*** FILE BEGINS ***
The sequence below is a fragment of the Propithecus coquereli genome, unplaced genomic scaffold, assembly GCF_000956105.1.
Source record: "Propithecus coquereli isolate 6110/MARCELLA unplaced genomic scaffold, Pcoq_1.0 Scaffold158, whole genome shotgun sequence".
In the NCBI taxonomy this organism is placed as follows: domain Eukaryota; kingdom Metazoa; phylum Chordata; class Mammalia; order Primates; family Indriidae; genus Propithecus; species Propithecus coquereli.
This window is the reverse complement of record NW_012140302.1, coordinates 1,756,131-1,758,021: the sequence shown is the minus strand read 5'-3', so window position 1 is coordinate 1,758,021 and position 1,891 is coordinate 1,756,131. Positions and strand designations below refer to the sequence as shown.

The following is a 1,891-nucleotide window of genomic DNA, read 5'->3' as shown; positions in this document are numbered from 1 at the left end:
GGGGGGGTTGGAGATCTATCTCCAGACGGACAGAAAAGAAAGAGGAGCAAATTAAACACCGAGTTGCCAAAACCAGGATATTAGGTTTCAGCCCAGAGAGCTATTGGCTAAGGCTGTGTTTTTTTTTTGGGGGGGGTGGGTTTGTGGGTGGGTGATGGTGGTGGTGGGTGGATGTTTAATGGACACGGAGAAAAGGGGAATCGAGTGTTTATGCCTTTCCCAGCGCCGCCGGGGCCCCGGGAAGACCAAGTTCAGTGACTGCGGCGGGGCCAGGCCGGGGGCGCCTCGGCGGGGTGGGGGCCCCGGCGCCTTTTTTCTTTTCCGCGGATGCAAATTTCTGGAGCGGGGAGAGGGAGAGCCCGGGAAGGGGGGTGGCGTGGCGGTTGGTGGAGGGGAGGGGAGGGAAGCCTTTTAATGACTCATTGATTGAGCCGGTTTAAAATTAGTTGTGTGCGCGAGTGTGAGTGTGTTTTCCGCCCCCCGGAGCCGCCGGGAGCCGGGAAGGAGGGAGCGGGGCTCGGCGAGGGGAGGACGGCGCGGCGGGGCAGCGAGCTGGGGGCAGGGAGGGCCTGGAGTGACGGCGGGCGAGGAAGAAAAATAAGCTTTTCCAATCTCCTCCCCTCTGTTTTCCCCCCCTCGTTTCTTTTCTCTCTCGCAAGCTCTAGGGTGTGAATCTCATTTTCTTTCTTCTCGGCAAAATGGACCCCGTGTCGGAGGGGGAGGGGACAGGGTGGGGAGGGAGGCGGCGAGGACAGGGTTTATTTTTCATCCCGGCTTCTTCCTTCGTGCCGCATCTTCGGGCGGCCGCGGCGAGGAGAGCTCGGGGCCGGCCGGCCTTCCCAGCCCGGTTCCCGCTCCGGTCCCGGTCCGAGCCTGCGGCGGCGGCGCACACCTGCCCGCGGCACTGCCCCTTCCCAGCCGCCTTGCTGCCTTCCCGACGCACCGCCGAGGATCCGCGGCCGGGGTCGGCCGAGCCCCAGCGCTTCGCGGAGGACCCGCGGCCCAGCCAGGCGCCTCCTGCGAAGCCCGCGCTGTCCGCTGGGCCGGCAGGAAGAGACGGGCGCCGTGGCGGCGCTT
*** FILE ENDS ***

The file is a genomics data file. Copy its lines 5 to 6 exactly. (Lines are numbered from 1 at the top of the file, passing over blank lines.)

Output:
The following is a 1,891-nucleotide window of genomic DNA, read 5'->3' as shown; positions in this document are numbered from 1 at the left end:
GGGGGGGTTGGAGATCTATCTCCAGACGGACAGAAAAGAAAGAGGAGCAAATTAAACACCGAGTTGCCAAAACCAGGATATTAGGTTTCAGCCCAGAGAGCTATTGGCTAAGGCTGTGTTTTTTTTTTGGGGGGGGTGGGTTTGTGGGTGGGTGATGGTGGTGGTGGGTGGATGTTTAATGGACACGGAGAAAAGGGGAATCGAGTGTTTATGCCTTTCCCAGCGCCGCCGGGGCCCCGGGAAGACCAAGTTCAGTGACTGCGGCGGGGCCAGGCCGGGGGCGCCTCGGCGGGGTGGGGGCCCCGGCGCCTTTTTTCTTTTCCGCGGATGCAAATTTCTGGAGCGGGGAGAGGGAGAGCCCGGGAAGGGGGGTGGCGTGGCGGTTGGTGGAGGGGAGGGGAGGGAAGCCTTTTAATGACTCATTGATTGAGCCGGTTTAAAATTAGTTGTGTGCGCGAGTGTGAGTGTGTTTTCCGCCCCCCGGAGCCGCCGGGAGCCGGGAAGGAGGGAGCGGGGCTCGGCGAGGGGAGGACGGCGCGGCGGGGCAGCGAGCTGGGGGCAGGGAGGGCCTGGAGTGACGGCGGGCGAGGAAGAAAAATAAGCTTTTCCAATCTCCTCCCCTCTGTTTTCCCCCCCTCGTTTCTTTTCTCTCTCGCAAGCTCTAGGGTGTGAATCTCATTTTCTTTCTTCTCGGCAAAATGGACCCCGTGTCGGAGGGGGAGGGGACAGGGTGGGGAGGGAGGCGGCGAGGACAGGGTTTATTTTTCATCCCGGCTTCTTCCTTCGTGCCGCATCTTCGGGCGGCCGCGGCGAGGAGAGCTCGGGGCCGGCCGGCCTTCCCAGCCCGGTTCCCGCTCCGGTCCCGGTCCGAGCCTGCGGCGGCGGCGCACACCTGCCCGCGGCACTGCCCCTTCCCAGCCGCCTTGCTGCCTTCCCGACGCACCGCCGAGGATCCGCGGCCGGGGTCGGCCGAGCCCCAGCGCTTCGCGGAGGACCCGCGGCCCAGCCAGGCGCCTCCTGCGAAGCCCGCGCTGTCCGCTGGGCCGGCAGGAAGAGACGGGCGCCGTGGCGGCGCTT